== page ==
Three Pillars of Anglicanism.

If I were going to preach a traditional sermon, then I might tell you that  Matthew 13. 1-9, 18-23 displays the three pillars of Anglicanism. Scriture. Tradition. Reason.
But I don’t often preach traditional Sermons. I do want to talk about seed, soil and roots which are I suppose the same thing as Scripture, Tradition and Reason. Yesterday was St. Swithin’s day. And the film which came out of the box last night was One Day – because it is only the events of St. Swithin’s day that we get to see. One day each year for twenty years. It is a beautiful film with a wonderful soundtrack. If we believe st. Swithun’s lore we can expect another forty days of mist and rain. as the proverb goes: St Swithun’s day if thou dost rain For forty days it will remain St Swithun’s day if thou be fair For forty days ’twill rain nae mare Or: If on St Swithun’s day it really pours You’re better off to stay indoors. But I’ve not mentioned the film to talk about the weather. It’s a film about seed, soil and roots and it is written how we read our gospels – in snapshots. This is much how our Gospels are written, dipping in and out of the events and lives of Jesus and his companions.  In One Day we move from terrible London flats smelling of onions to awful post university jobs in restaurants and television.  From meetings in France to returning to the family home. From difficult conversations with parents to distant answer phone messages.  Missed calls and missed opportunities.  From new jobs, to new boyfriends.  From bad jobs to car crash employment.  Terrible live television to all star school plays.  Rows in restaurants to dead end relationships.  Break downs and making up to put downs and pick me ups.  By the end we are left with two people who we know so very well and who ought to be so very right for one another.  They are comfortable with each other, though not always comforting.  Our patience with their painfully slow coming together is rewarded with a romantic liaison in Paris, the wedding, plans for children of their own.  The dream is unfolding, and then, we ought to expect it as in many romantic stories but we don’t, it is cut short. Where there was a comforting voice there is now silence.  Where there was a companion there is now an empty chair.  Where there was a loving caress there is nothing.  And our Gospels have taken us on a whirlwind snapshot tour from a backstreet birth, refugees travelling the road, baptisms, weddings, funerals, confrontations, healings and reconciliations. The seed is planted at the beginning and it takes time to develop. It needs to put down roots in order to be fed, and it needs a heart of understanding, the soil, for it to be truly grounded. Eventually the film One Day brings us to that place where the heart is ready, the roots are sure and the seed has matured. Is it too late for Dexter and Emma each st Swithun’s day to flourish? Is it too late for us to fall in love again with the story of Jesus. We don’t fall in love with an idea, we fall in love with a person, we take them into our heart and let the roots go deep down. Therein lies our problem. And the film one day offers a solution… We have to live as if Jesus were still here as if he were around the next corner, in the face of the stranger, the friend, those at our work, in our homes. We need to fill in the gaps for ourselves taking the cues from the seeds of scripture we have and building a picture of the kingdom that Jesus taught. This is our tradition. At its best it provides the roots we need to be strong, but without a heart in which to plant, we have nothing to grow. Our challenge is to begin afresh with the seed once again, for sadly it has lay dormant in soil which has had no great depth and with roots which have often been cut off.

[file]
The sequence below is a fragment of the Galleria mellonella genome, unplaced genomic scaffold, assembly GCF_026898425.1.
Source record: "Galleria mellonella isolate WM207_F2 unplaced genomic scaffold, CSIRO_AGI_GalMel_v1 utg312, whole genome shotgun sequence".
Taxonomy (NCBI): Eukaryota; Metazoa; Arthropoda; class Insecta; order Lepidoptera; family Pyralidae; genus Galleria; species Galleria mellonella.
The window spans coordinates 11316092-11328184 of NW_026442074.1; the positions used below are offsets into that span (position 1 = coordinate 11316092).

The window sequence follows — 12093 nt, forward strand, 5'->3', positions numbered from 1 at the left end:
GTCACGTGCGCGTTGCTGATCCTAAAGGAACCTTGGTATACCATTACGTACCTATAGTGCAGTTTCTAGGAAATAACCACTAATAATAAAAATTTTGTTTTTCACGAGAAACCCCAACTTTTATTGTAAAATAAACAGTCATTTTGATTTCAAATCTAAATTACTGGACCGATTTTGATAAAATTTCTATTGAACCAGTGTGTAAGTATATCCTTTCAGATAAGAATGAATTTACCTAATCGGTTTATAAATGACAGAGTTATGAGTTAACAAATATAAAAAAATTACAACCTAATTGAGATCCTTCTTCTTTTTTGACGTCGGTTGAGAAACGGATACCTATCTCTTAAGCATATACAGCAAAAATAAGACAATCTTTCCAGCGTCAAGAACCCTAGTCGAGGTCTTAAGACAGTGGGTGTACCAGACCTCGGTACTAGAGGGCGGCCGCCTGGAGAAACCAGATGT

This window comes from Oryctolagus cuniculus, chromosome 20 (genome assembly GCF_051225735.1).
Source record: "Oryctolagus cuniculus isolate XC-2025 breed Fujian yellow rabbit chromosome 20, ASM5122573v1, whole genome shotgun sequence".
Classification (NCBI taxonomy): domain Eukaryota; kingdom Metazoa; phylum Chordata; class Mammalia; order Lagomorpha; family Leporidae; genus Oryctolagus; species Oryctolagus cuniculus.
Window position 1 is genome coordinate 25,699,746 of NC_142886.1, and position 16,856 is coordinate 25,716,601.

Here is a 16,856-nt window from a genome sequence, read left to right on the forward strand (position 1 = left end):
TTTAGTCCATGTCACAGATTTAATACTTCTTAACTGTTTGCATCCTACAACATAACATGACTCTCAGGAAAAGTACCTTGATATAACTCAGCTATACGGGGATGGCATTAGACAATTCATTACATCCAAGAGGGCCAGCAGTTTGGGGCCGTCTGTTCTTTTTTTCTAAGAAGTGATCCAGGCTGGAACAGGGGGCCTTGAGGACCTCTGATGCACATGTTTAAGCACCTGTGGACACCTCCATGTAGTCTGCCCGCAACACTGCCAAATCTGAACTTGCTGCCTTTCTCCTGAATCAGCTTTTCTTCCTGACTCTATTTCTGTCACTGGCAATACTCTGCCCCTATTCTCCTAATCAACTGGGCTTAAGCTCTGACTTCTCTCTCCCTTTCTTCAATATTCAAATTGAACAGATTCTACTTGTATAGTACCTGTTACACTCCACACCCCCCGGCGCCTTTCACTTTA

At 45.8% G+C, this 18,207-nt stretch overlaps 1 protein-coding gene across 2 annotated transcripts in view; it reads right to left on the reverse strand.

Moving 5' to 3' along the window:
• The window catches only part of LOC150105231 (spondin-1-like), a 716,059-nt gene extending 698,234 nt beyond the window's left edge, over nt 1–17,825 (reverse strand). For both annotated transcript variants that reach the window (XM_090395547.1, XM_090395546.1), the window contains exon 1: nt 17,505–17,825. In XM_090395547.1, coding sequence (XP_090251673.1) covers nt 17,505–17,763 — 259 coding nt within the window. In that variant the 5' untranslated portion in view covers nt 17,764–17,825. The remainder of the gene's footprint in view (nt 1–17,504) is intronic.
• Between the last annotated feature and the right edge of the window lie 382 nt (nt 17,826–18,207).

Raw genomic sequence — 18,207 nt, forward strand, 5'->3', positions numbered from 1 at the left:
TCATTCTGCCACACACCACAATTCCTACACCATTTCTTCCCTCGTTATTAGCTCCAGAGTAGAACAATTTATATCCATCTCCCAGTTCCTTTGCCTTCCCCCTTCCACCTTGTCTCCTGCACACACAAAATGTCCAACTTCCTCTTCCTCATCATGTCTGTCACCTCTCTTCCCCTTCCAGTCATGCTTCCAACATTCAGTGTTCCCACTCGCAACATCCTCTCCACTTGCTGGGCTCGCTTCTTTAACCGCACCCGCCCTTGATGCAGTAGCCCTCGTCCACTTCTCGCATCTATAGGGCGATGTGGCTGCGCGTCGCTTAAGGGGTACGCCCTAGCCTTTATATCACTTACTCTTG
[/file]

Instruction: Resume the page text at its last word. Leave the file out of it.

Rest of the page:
Church Closed. Graveyard Open.
Are only the dead welcome now?
Standing in the quiet hills life around
begins to emerge, or perhaps I being still
of heart become aware of its presence.
Amongst the flourishing grasses unknown
wild flower seeds have come and put down
their roots over which the occasional visitor treads.